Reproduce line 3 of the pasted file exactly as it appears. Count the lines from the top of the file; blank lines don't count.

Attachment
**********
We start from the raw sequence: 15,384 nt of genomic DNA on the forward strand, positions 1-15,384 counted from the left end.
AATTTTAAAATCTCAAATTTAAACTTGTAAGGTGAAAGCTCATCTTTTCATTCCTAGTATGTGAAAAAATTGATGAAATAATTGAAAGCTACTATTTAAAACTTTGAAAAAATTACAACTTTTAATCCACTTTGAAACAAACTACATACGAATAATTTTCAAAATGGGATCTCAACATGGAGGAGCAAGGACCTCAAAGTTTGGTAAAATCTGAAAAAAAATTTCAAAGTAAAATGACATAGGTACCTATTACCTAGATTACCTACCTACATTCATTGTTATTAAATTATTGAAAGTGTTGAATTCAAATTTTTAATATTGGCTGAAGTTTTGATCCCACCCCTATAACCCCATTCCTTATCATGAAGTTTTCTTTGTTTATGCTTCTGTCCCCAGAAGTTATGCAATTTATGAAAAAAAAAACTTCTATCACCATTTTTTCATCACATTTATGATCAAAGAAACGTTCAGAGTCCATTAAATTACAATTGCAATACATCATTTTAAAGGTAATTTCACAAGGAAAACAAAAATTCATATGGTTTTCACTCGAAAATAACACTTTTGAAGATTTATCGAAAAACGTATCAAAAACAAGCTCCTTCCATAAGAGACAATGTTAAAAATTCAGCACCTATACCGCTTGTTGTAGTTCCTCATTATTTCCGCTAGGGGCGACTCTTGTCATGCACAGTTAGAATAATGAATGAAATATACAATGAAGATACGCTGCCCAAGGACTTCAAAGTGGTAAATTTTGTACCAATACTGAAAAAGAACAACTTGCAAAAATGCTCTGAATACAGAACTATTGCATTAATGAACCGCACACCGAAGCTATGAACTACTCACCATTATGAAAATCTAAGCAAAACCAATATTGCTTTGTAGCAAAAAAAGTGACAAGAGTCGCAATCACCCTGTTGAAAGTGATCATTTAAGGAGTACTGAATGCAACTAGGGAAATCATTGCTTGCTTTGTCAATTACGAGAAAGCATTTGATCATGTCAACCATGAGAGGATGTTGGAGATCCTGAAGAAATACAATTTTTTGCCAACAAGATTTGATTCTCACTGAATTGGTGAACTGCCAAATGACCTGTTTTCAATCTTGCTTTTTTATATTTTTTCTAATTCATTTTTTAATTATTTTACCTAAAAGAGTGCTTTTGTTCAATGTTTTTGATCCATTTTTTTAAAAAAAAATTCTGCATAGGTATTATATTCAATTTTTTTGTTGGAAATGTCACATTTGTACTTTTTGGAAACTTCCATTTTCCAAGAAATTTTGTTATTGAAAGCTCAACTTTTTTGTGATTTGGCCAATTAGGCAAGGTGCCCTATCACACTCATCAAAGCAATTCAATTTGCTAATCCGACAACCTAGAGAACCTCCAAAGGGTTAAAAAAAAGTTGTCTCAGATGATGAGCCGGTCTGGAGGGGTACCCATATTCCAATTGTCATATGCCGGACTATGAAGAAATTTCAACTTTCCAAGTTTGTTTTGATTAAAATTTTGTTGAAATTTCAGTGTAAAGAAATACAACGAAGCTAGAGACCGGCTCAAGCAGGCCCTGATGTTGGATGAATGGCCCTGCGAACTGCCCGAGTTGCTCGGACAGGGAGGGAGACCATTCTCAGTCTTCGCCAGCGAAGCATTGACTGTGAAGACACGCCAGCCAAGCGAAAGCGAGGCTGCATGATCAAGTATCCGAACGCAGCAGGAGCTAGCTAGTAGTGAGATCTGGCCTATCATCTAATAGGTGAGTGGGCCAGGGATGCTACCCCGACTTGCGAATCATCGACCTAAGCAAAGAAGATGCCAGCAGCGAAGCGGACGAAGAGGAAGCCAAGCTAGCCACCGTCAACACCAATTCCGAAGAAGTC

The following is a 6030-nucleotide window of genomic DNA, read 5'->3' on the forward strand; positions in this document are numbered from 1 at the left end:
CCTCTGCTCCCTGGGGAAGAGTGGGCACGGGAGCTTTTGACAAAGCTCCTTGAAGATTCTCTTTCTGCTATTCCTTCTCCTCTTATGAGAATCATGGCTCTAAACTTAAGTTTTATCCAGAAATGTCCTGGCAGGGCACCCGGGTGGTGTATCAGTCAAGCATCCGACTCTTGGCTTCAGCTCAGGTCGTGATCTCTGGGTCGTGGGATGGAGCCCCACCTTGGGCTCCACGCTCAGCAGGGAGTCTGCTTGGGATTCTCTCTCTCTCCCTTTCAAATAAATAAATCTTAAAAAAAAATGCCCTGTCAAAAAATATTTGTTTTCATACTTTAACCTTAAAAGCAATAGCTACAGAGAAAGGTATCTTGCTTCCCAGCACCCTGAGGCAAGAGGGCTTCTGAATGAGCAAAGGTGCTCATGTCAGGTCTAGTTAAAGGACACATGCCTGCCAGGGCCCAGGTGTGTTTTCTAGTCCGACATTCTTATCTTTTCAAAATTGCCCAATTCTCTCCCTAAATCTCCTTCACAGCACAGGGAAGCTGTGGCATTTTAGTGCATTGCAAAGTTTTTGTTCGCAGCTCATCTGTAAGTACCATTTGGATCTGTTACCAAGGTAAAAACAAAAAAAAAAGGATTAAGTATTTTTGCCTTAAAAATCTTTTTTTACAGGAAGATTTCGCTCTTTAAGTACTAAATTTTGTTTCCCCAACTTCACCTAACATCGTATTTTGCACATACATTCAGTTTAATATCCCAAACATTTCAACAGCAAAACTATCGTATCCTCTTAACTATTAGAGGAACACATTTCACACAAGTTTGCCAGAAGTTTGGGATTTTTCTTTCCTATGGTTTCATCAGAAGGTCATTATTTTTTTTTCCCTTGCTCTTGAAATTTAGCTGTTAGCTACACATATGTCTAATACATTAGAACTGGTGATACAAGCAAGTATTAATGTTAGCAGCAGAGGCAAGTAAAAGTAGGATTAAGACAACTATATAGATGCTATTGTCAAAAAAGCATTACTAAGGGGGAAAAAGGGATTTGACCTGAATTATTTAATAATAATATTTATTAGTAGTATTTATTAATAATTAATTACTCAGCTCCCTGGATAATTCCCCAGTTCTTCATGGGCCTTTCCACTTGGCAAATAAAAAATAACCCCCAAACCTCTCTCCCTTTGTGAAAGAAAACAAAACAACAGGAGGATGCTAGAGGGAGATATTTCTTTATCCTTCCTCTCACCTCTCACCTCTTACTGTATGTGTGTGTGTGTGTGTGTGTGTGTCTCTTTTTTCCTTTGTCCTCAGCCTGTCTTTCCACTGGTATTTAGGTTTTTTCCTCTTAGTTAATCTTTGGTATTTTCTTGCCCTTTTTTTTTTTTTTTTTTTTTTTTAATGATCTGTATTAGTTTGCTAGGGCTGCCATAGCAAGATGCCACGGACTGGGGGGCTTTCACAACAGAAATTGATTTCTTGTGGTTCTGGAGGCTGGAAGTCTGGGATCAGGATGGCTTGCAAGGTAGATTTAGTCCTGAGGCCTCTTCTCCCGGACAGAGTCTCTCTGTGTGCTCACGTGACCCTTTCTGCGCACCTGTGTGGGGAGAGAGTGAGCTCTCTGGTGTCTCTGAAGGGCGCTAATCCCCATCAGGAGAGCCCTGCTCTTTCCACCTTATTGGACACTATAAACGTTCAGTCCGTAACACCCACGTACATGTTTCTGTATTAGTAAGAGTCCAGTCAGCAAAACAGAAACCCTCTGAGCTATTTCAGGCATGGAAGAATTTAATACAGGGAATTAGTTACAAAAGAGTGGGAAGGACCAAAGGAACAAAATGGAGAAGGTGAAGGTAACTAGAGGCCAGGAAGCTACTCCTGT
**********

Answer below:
The following is a 6030-nucleotide window of genomic DNA, read 5'->3' on the forward strand; positions in this document are numbered from 1 at the left end: